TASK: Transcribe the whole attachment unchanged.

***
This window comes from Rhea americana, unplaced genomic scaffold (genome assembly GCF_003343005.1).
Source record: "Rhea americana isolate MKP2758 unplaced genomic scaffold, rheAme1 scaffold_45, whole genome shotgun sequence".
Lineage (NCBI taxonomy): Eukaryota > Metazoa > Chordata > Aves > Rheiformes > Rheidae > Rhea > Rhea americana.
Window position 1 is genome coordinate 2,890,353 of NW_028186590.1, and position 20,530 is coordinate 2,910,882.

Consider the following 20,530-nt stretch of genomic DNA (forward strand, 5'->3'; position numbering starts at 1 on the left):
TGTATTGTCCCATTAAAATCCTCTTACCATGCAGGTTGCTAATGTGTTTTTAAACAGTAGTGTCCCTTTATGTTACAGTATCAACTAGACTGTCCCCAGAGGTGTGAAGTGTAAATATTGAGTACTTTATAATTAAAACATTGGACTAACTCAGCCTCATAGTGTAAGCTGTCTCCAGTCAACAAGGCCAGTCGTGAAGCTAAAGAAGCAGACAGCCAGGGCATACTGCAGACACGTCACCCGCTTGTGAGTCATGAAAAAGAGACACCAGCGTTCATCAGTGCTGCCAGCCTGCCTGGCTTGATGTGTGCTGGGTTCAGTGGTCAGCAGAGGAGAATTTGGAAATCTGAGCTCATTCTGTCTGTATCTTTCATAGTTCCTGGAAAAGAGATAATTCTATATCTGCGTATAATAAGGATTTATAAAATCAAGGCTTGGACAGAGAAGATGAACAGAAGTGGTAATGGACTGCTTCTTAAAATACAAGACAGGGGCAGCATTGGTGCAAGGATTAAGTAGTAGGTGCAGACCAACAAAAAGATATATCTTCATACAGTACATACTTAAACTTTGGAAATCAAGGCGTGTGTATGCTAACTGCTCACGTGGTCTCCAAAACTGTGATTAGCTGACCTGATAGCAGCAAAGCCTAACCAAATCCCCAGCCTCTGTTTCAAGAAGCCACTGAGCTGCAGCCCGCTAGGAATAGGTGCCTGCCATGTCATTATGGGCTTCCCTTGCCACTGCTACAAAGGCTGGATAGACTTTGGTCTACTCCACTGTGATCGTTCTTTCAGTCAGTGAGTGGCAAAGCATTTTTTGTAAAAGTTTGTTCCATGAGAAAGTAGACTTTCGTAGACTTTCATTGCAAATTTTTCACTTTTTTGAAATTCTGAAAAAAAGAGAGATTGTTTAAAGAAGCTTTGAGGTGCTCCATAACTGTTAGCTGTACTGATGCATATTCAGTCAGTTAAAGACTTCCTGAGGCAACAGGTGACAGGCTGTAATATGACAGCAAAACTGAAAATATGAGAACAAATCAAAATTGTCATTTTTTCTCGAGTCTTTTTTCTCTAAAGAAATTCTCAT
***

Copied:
This window comes from Rhea americana, unplaced genomic scaffold (genome assembly GCF_003343005.1).
Source record: "Rhea americana isolate MKP2758 unplaced genomic scaffold, rheAme1 scaffold_45, whole genome shotgun sequence".
Lineage (NCBI taxonomy): Eukaryota > Metazoa > Chordata > Aves > Rheiformes > Rheidae > Rhea > Rhea americana.
Window position 1 is genome coordinate 2,890,353 of NW_028186590.1, and position 20,530 is coordinate 2,910,882.

Consider the following 20,530-nt stretch of genomic DNA (forward strand, 5'->3'; position numbering starts at 1 on the left):
TGTATTGTCCCATTAAAATCCTCTTACCATGCAGGTTGCTAATGTGTTTTTAAACAGTAGTGTCCCTTTATGTTACAGTATCAACTAGACTGTCCCCAGAGGTGTGAAGTGTAAATATTGAGTACTTTATAATTAAAACATTGGACTAACTCAGCCTCATAGTGTAAGCTGTCTCCAGTCAACAAGGCCAGTCGTGAAGCTAAAGAAGCAGACAGCCAGGGCATACTGCAGACACGTCACCCGCTTGTGAGTCATGAAAAAGAGACACCAGCGTTCATCAGTGCTGCCAGCCTGCCTGGCTTGATGTGTGCTGGGTTCAGTGGTCAGCAGAGGAGAATTTGGAAATCTGAGCTCATTCTGTCTGTATCTTTCATAGTTCCTGGAAAAGAGATAATTCTATATCTGCGTATAATAAGGATTTATAAAATCAAGGCTTGGACAGAGAAGATGAACAGAAGTGGTAATGGACTGCTTCTTAAAATACAAGACAGGGGCAGCATTGGTGCAAGGATTAAGTAGTAGGTGCAGACCAACAAAAAGATATATCTTCATACAGTACATACTTAAACTTTGGAAATCAAGGCGTGTGTATGCTAACTGCTCACGTGGTCTCCAAAACTGTGATTAGCTGACCTGATAGCAGCAAAGCCTAACCAAATCCCCAGCCTCTGTTTCAAGAAGCCACTGAGCTGCAGCCCGCTAGGAATAGGTGCCTGCCATGTCATTATGGGCTTCCCTTGCCACTGCTACAAAGGCTGGATAGACTTTGGTCTACTCCACTGTGATCGTTCTTTCAGTCAGTGAGTGGCAAAGCATTTTTTGTAAAAGTTTGTTCCATGAGAAAGTAGACTTTCGTAGACTTTCATTGCAAATTTTTCACTTTTTTGAAATTCTGAAAAAAAGAGAGATTGTTTAAAGAAGCTTTGAGGTGCTCCATAACTGTTAGCTGTACTGATGCATATTCAGTCAGTTAAAGACTTCCTGAGGCAACAGGTGACAGGCTGTAATATGACAGCAAAACTGAAAATATGAGAACAAATCAAAATTGTCATTTTTTCTCGAGTCTTTTTTCTCTAAAGAAATTCTCAT